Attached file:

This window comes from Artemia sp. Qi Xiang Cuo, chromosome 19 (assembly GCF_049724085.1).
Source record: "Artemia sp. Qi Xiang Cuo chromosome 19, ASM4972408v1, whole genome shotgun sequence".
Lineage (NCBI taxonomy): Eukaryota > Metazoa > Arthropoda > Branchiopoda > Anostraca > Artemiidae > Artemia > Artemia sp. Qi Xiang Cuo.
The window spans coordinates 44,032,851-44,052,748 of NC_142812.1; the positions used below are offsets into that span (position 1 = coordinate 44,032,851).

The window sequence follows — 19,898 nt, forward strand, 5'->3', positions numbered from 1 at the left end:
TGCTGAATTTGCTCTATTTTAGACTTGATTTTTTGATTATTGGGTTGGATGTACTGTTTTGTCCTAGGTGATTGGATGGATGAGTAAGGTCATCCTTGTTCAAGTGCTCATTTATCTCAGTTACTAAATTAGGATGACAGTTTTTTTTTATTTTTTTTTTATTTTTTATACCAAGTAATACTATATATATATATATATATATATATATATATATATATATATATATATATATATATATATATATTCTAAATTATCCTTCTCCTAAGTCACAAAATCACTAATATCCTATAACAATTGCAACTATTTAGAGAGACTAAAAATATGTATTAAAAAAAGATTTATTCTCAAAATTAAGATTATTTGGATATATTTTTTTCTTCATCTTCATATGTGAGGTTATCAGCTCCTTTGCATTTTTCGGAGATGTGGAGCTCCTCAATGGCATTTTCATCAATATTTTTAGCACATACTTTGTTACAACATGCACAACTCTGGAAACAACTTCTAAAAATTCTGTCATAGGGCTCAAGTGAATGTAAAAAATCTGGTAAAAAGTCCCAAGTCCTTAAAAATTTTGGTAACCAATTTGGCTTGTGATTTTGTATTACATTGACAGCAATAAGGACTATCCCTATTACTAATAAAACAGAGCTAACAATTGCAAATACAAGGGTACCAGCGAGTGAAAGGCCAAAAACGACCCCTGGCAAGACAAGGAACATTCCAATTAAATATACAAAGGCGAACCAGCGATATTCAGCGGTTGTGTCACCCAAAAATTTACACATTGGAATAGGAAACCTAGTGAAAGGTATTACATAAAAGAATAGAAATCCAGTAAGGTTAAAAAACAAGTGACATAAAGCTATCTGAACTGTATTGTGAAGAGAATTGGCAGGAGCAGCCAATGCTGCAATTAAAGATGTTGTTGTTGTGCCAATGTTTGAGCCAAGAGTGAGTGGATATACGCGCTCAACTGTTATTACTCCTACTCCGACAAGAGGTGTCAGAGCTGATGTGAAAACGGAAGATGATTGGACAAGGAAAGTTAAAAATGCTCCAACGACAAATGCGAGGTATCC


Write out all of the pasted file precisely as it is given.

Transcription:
This window comes from Artemia sp. Qi Xiang Cuo, chromosome 19 (assembly GCF_049724085.1).
Source record: "Artemia sp. Qi Xiang Cuo chromosome 19, ASM4972408v1, whole genome shotgun sequence".
Lineage (NCBI taxonomy): Eukaryota > Metazoa > Arthropoda > Branchiopoda > Anostraca > Artemiidae > Artemia > Artemia sp. Qi Xiang Cuo.
The window spans coordinates 44,032,851-44,052,748 of NC_142812.1; the positions used below are offsets into that span (position 1 = coordinate 44,032,851).

The window sequence follows — 19,898 nt, forward strand, 5'->3', positions numbered from 1 at the left end:
TGCTGAATTTGCTCTATTTTAGACTTGATTTTTTGATTATTGGGTTGGATGTACTGTTTTGTCCTAGGTGATTGGATGGATGAGTAAGGTCATCCTTGTTCAAGTGCTCATTTATCTCAGTTACTAAATTAGGATGACAGTTTTTTTTTATTTTTTTTTTATTTTTTATACCAAGTAATACTATATATATATATATATATATATATATATATATATATATATATATATATATATATATATATATTCTAAATTATCCTTCTCCTAAGTCACAAAATCACTAATATCCTATAACAATTGCAACTATTTAGAGAGACTAAAAATATGTATTAAAAAAAGATTTATTCTCAAAATTAAGATTATTTGGATATATTTTTTTCTTCATCTTCATATGTGAGGTTATCAGCTCCTTTGCATTTTTCGGAGATGTGGAGCTCCTCAATGGCATTTTCATCAATATTTTTAGCACATACTTTGTTACAACATGCACAACTCTGGAAACAACTTCTAAAAATTCTGTCATAGGGCTCAAGTGAATGTAAAAAATCTGGTAAAAAGTCCCAAGTCCTTAAAAATTTTGGTAACCAATTTGGCTTGTGATTTTGTATTACATTGACAGCAATAAGGACTATCCCTATTACTAATAAAACAGAGCTAACAATTGCAAATACAAGGGTACCAGCGAGTGAAAGGCCAAAAACGACCCCTGGCAAGACAAGGAACATTCCAATTAAATATACAAAGGCGAACCAGCGATATTCAGCGGTTGTGTCACCCAAAAATTTACACATTGGAATAGGAAACCTAGTGAAAGGTATTACATAAAAGAATAGAAATCCAGTAAGGTTAAAAAACAAGTGACATAAAGCTATCTGAACTGTATTGTGAAGAGAATTGGCAGGAGCAGCCAATGCTGCAATTAAAGATGTTGTTGTTGTGCCAATGTTTGAGCCAAGAGTGAGTGGATATACGCGCTCAACTGTTATTACTCCTACTCCGACAAGAGGTGTCAGAGCTGATGTGAAAACGGAAGATGATTGGACAAGGAAAGTTAAAAATGCTCCAACGACAAATGCGAGGTATCC